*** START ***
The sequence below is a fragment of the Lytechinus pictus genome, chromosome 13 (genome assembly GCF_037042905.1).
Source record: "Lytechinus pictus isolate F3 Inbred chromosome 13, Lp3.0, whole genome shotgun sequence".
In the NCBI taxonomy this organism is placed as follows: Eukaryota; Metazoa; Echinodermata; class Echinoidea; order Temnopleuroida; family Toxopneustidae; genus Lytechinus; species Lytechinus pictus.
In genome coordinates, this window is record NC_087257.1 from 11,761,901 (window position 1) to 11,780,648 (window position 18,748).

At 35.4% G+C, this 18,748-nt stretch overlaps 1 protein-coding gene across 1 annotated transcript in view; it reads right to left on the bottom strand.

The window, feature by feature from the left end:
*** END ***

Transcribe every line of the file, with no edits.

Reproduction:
The sequence below is a fragment of the Lytechinus pictus genome, chromosome 13 (genome assembly GCF_037042905.1).
Source record: "Lytechinus pictus isolate F3 Inbred chromosome 13, Lp3.0, whole genome shotgun sequence".
In the NCBI taxonomy this organism is placed as follows: Eukaryota; Metazoa; Echinodermata; class Echinoidea; order Temnopleuroida; family Toxopneustidae; genus Lytechinus; species Lytechinus pictus.
In genome coordinates, this window is record NC_087257.1 from 11,761,901 (window position 1) to 11,780,648 (window position 18,748).

At 35.4% G+C, this 18,748-nt stretch overlaps 1 protein-coding gene across 1 annotated transcript in view; it reads right to left on the bottom strand.

The window, feature by feature from the left end: